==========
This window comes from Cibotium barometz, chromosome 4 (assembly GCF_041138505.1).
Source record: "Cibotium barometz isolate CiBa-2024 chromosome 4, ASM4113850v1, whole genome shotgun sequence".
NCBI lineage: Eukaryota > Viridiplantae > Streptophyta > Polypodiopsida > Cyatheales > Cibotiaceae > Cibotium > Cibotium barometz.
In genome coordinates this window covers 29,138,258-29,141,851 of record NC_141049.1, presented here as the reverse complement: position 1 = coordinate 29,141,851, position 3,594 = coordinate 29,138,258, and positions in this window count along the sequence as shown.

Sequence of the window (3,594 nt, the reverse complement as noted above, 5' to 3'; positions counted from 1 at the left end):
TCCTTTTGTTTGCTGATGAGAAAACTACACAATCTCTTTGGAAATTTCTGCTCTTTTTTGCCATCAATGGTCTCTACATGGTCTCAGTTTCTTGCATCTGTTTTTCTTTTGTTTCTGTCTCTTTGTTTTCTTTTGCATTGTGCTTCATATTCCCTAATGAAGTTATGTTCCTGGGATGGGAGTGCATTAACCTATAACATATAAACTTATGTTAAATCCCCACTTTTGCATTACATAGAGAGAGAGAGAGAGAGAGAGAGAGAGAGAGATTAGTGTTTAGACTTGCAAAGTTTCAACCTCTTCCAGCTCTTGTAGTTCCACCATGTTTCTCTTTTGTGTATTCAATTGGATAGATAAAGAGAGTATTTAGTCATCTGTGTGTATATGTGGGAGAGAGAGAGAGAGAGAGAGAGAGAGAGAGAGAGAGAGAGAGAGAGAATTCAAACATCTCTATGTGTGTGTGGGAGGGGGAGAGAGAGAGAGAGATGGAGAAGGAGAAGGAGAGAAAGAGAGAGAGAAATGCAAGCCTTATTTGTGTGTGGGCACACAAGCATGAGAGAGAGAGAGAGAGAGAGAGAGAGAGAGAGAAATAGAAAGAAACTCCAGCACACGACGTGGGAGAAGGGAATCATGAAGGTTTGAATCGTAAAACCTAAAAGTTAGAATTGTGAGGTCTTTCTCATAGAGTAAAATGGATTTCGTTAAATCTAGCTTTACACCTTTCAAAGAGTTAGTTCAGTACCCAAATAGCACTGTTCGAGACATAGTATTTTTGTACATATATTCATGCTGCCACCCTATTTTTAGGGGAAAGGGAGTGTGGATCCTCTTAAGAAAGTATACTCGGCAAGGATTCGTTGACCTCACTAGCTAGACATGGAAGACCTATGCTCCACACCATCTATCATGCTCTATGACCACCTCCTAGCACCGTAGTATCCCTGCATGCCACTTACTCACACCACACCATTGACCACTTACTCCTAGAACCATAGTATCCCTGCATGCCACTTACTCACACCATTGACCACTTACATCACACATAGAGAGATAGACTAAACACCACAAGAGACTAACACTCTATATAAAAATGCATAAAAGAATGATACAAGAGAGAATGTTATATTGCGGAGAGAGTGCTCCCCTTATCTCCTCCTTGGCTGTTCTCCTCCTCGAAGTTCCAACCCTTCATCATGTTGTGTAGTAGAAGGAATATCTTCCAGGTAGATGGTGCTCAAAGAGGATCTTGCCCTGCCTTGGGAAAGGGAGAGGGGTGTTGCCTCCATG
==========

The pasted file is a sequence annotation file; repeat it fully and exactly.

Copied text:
This window comes from Cibotium barometz, chromosome 4 (assembly GCF_041138505.1).
Source record: "Cibotium barometz isolate CiBa-2024 chromosome 4, ASM4113850v1, whole genome shotgun sequence".
NCBI lineage: Eukaryota > Viridiplantae > Streptophyta > Polypodiopsida > Cyatheales > Cibotiaceae > Cibotium > Cibotium barometz.
In genome coordinates this window covers 29,138,258-29,141,851 of record NC_141049.1, presented here as the reverse complement: position 1 = coordinate 29,141,851, position 3,594 = coordinate 29,138,258, and positions in this window count along the sequence as shown.

Sequence of the window (3,594 nt, the reverse complement as noted above, 5' to 3'; positions counted from 1 at the left end):
TCCTTTTGTTTGCTGATGAGAAAACTACACAATCTCTTTGGAAATTTCTGCTCTTTTTTGCCATCAATGGTCTCTACATGGTCTCAGTTTCTTGCATCTGTTTTTCTTTTGTTTCTGTCTCTTTGTTTTCTTTTGCATTGTGCTTCATATTCCCTAATGAAGTTATGTTCCTGGGATGGGAGTGCATTAACCTATAACATATAAACTTATGTTAAATCCCCACTTTTGCATTACATAGAGAGAGAGAGAGAGAGAGAGAGAGAGAGAGATTAGTGTTTAGACTTGCAAAGTTTCAACCTCTTCCAGCTCTTGTAGTTCCACCATGTTTCTCTTTTGTGTATTCAATTGGATAGATAAAGAGAGTATTTAGTCATCTGTGTGTATATGTGGGAGAGAGAGAGAGAGAGAGAGAGAGAGAGAGAGAGAGAGAGAGAGAGAATTCAAACATCTCTATGTGTGTGTGGGAGGGGGAGAGAGAGAGAGAGATGGAGAAGGAGAAGGAGAGAAAGAGAGAGAGAAATGCAAGCCTTATTTGTGTGTGGGCACACAAGCATGAGAGAGAGAGAGAGAGAGAGAGAGAGAGAGAGAAATAGAAAGAAACTCCAGCACACGACGTGGGAGAAGGGAATCATGAAGGTTTGAATCGTAAAACCTAAAAGTTAGAATTGTGAGGTCTTTCTCATAGAGTAAAATGGATTTCGTTAAATCTAGCTTTACACCTTTCAAAGAGTTAGTTCAGTACCCAAATAGCACTGTTCGAGACATAGTATTTTTGTACATATATTCATGCTGCCACCCTATTTTTAGGGGAAAGGGAGTGTGGATCCTCTTAAGAAAGTATACTCGGCAAGGATTCGTTGACCTCACTAGCTAGACATGGAAGACCTATGCTCCACACCATCTATCATGCTCTATGACCACCTCCTAGCACCGTAGTATCCCTGCATGCCACTTACTCACACCACACCATTGACCACTTACTCCTAGAACCATAGTATCCCTGCATGCCACTTACTCACACCATTGACCACTTACATCACACATAGAGAGATAGACTAAACACCACAAGAGACTAACACTCTATATAAAAATGCATAAAAGAATGATACAAGAGAGAATGTTATATTGCGGAGAGAGTGCTCCCCTTATCTCCTCCTTGGCTGTTCTCCTCCTCGAAGTTCCAACCCTTCATCATGTTGTGTAGTAGAAGGAATATCTTCCAGGTAGATGGTGCTCAAAGAGGATCTTGCCCTGCCTTGGGAAAGGGAGAGGGGTGTTGCCTCCATG